Don't get it right; get it written. Writers who try both to write and revise at the same time often lose their sense of direction and purpose. They also lose time.
Try to write continuously. You can do that since you have already thought the document through and recorded your plans in the Focus Statement and the Tree. Follow the Tree like a map, filling out each of the ideas. Since you will come back to the draft later to revise it, you don't have to get everything right. You just have to get it written. Of course, you will occasionally run into problems that cause you to stop and rethink; the procedure will suggest ways of handling them.
The Tree is your guide for the document. Use it. Put it up on the wall or on the desk in front of you so you can look up and see where you are in the document's conceptual structure and what's around you as you write.
Because you have thought the whole thing through, you can now write the sections in any order you wish. Writing from the start is the "normal" way to write -- from the introduction straight through to the conclusion. To follow this path through the Tree, you start at the top by writing an overview of the whole document. Then do the the left-most limb of the Tree by writing a brief introduction for the first section and then the section, itself. If the Tree is tall (for a long document), you may need to write similar introductions or overviews for the subsections. After you have completely filled out the first limb of your Tree, do the same for the next one, until you have written the whole document
Alternatively, writing top-down is not the way most people write. However, you may find it useful, particularly for large projects where you need to produce something early that shows your overall approach. To write this way, start at the top and write an overview for the whole document or project. Do the same for each of the major sections on the first level. At this point, you have a brief -- probably two or three page -- summary of the document. Then work your way down the Tree, one complete level at a time.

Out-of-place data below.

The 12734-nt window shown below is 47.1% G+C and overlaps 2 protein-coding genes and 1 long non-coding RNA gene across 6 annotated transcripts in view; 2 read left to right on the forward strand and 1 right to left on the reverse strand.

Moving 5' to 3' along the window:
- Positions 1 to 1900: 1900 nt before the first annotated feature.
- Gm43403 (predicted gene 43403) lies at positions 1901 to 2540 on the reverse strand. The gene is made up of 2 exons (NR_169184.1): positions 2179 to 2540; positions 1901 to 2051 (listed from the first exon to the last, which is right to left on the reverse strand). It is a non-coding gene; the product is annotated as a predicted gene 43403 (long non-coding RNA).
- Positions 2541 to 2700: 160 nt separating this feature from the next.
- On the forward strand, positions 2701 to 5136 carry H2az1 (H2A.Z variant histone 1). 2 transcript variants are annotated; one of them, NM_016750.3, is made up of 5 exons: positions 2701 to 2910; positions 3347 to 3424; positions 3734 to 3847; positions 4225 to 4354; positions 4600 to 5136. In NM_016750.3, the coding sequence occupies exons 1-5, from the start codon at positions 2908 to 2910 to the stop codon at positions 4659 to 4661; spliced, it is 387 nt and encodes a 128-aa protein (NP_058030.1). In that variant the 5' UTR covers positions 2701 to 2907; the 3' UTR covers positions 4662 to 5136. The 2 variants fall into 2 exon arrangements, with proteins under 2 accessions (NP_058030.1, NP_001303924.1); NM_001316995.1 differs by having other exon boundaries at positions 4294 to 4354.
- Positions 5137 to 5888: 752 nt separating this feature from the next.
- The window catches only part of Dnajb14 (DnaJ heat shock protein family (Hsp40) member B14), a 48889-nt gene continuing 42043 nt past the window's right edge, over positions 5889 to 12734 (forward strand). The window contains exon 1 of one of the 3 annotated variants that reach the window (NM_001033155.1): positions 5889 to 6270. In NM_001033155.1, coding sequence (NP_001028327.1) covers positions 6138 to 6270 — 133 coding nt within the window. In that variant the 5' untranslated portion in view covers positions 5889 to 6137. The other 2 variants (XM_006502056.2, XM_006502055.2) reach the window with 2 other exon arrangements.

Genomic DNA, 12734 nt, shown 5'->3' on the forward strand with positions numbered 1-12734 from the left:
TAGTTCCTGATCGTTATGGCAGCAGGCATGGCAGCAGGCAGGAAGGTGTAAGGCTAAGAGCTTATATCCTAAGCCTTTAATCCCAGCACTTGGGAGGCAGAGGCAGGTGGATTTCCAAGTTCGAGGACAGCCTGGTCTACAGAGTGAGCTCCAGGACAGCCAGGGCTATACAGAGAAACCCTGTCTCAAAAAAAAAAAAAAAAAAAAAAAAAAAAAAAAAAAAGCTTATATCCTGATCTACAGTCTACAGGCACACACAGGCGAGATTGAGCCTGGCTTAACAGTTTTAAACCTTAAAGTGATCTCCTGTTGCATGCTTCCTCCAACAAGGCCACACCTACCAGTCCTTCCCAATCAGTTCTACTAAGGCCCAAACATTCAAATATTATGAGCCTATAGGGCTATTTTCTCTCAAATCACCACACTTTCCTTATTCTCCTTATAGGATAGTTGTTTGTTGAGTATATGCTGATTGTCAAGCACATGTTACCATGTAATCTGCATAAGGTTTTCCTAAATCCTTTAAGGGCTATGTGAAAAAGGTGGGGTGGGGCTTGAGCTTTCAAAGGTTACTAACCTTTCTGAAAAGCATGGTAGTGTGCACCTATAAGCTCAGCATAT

Another alternative is to write in random order. You may have fifteen minutes to work; you want to get something done, so write a short section in the middle of the Tree. Or you don't have all the data for the first part of the Tree but you do for the second, so write that section first. Since the Tree lets you see where any piece fits into the whole, you can easily see what comes before a section, what that section is about, and what will come after. Any problems caused by writing this way, such as transitions between sections, can be smoothed out during revision.
In responding to problems, the main thing is not to lose your momentum. If you have a problem with a word or sentence, give it two or three tries. If you're still not satisfied, mark it and come back later. You'll be amazed how the right word will just pop into your head or the words in a troublesome sentence will straighten themselves out.
However, for large structural problems, stop. Rethink. Don't try to write your way out. Go back to the Tree where you can see the whole context and work out a solution there. Since you have now broken your momentum, be sure you have gotten the Tree right before restarting to write.
As you write, think strategically . Keep in the back of your mind all the thinking you did earlier about your readers and your intentions. If you have to convince some readers, think about what they believe is important: time, costs, accuracy, quality. Then explain your reasons or point out the benefits of your proposal in those terms.
Where you are explaining or presenting data, put your information in context. Use descriptive headings to help readers know what to expect and to help them skim.
Write overviews or introductions for each section. That's the perfect place to point out benefits and to preview what is about to follow. For each paragraph, be sure to include in one sentence the paragraph's main point. Usually, this sentence will be the first, the second, or the last one in the paragraph.
Finally, format similar information -- definitions, equations, procedures -- similarly each time an instance appears. That way your reader can easily recognize the type of information being read. (For more on this, see Formatting in Part 2, below.)
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